I have no idea how many times I’ve typed code like this (to do printf-style debugging):
my_hash.each_pair do |key, value|
p [key, value]
I’ve finally wised up, and built a helper method to support this:
The method allows any data, and specifically supports Hash-like and Array-like structures.
It also allows an optional name (defaults to data class-name) and message.
a => 0
b => 1
c => 2
And here’s my helper class:
# Class to help in 'printf' debugging.
def self.printf(data, name = data.class.to_s, description = '')
size = data.respond_to?(:size) ? data.size : 1
puts format('%s (size=%d) %s', name, size, description)
data.each_pair do |k, v|
puts format(' %s => %s', k, v)
# Array-like or Set-like.
data.each_with_index do |v, i|
puts format(' %6d: %s', i, v)
puts format(' %s', data.inspect)
“Test Automation Professional / Zealot” is the title I have in my resume.
But I’m not a tester, and still less a “quality” engineer.
Then what am I?
To borrow from mountain-climbing vocabulary, I’m not a climber, I’m a sherpa — one who does much of the heavy lifting, creates base camps, and keeps the climbers progressing happily and safely.
In that spirit, I aim to make it possible for others to do automated testing easily and reliably.
For a year now I’ve worked on my GitHub project, RubyTest, which embodies what I’ve learned in long years of building test automation.
- Core (application-independent) support:
- Base classes
- Helper classes
- Unit testing for the core (of course!).
- Example domain-specific code:
- Page objects, for web UI testing.
- Endpoint objects, for TEST API testing.
- Data objects, for both types of testing.
- Example domain-specific tests.
Most recently, I’ve been building a Tester Tour of part of the project — the part that demonstrates testing for a REST API and a web UI. (The demo test targets are GitHub’s own REST API and web UI.)
You can see the tour here.
Any feedback appreciated, either as Issues on GH, comments here, or private email.
In my automated testing, I often want to test a pair of hashes for equality. If the pair is equal, well enough.
But if they’re not equal, the simple way to record that is to log the failure, along with the two hashes. If the hashes are very small: I can visually compare them to determine the differences.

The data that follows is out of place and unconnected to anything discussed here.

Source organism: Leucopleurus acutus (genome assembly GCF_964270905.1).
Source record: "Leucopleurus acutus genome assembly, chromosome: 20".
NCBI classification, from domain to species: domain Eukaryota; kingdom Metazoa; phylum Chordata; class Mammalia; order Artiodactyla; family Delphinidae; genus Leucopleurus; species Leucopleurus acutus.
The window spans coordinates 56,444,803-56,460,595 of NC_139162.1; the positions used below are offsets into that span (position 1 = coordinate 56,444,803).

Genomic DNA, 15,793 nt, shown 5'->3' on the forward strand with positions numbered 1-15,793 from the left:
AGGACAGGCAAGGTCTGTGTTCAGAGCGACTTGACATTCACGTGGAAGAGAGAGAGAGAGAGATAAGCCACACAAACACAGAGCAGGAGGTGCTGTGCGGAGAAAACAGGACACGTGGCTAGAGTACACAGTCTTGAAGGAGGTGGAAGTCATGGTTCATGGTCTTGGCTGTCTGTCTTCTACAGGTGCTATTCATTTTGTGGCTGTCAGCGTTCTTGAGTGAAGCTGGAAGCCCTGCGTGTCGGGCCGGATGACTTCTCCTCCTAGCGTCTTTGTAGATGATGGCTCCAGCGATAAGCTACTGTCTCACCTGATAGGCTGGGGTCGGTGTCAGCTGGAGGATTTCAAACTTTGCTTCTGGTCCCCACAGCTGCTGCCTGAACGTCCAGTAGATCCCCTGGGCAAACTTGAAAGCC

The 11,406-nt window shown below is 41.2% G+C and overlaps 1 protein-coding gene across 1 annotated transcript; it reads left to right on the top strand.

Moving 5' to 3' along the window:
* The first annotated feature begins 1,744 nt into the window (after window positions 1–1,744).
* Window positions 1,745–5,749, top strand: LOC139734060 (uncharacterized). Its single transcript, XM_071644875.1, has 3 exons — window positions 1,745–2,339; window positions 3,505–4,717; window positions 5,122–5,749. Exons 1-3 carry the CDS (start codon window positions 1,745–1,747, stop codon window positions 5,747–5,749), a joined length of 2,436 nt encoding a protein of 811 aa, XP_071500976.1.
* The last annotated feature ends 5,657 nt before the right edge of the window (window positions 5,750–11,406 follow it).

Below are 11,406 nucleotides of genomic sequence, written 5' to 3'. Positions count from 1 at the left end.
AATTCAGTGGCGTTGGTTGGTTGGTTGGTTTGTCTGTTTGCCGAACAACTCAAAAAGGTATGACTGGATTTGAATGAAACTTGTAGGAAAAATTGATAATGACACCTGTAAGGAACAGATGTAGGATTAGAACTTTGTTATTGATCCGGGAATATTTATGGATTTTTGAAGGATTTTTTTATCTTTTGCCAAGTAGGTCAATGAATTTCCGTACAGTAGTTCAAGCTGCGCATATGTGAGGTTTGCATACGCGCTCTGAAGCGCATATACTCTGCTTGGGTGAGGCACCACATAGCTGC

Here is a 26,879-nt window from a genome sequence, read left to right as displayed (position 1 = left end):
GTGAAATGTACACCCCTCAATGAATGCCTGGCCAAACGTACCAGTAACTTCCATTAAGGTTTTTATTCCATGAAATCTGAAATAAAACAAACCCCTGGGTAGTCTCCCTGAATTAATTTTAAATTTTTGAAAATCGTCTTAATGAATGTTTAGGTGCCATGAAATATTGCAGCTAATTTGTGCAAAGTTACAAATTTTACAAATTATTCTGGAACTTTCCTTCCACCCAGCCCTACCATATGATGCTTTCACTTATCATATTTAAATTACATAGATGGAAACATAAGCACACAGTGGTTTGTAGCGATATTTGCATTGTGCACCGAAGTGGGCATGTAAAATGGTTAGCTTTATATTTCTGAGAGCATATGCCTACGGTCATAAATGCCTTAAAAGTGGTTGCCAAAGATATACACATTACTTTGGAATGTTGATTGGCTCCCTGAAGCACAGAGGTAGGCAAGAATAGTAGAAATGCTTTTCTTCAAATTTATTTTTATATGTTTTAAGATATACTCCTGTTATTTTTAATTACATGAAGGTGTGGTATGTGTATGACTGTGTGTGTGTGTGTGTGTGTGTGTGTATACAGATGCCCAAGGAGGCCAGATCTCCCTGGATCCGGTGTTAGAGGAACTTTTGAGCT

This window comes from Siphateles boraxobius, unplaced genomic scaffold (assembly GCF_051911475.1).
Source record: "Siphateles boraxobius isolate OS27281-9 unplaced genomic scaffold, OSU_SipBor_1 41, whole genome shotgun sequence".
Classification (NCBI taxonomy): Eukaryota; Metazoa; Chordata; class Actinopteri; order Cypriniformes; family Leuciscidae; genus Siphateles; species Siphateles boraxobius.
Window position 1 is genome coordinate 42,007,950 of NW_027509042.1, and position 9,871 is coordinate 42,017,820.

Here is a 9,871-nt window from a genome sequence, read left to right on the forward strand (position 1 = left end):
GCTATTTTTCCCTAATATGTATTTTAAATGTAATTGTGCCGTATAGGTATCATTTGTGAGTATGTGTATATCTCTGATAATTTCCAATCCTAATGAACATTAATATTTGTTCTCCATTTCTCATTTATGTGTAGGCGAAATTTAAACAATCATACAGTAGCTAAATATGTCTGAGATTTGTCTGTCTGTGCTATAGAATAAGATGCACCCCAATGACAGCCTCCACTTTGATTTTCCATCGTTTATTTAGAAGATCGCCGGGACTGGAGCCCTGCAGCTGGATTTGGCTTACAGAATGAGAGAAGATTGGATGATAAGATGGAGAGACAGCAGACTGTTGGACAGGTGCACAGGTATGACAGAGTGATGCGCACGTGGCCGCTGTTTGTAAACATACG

But for larger hashes, I can’t easily determine the differences visually. That’s where my class
HashHelpler comes in.
It has method
HashHelper.compare(expected, actual) that accepts the expected and actual hashes, and returns a hash having four keys and their corresponding values:
:ok: value is a hash containing the key/value pairs that are in both
:missing: value is a hash containing the key/value pairs that are in
expected, but not in
:unexpected: value is a hash containing the key/value pairs that are in
actual, but not in
:changed: value is a hash detailing the keys that are in both
actual, but whose values differ.
So: in my method
Log#verdict_assert_equal?, a failed hash comparison gets and logs the detailed differences, making it easy to see what’s what.
Hey, Ruby coders!
Do you recognize this idiom?
Or this one?
When I wanted to do these two things in my RubyTest project, I had to Google to find out how.
Now if I put this code into my project, will I recognize these idioms later on? Next month? Next year?
I could add comments to explain, but a comment can get stale (not keep up with code changes), or get separated from its code, or even get deleted.
You can help your downstream code enhancer/maintainer by pushing an unusual idiom into a well-named method.
(Hint: If you’re not sure who is the downstream enhancer/maintainer, it’s you!)
Thus, I created this:
def self.instantiate_class_for_class_name(class_name, *args)
PS: My GitHub project is about test automation in Ruby. It has a Tester Tour of the demo testing for a web UI and for a REST API.
Over at my GitHub project, RubyTest, I’ve added an example Changes Report.
This is the report that I rely on the most.
Check it out.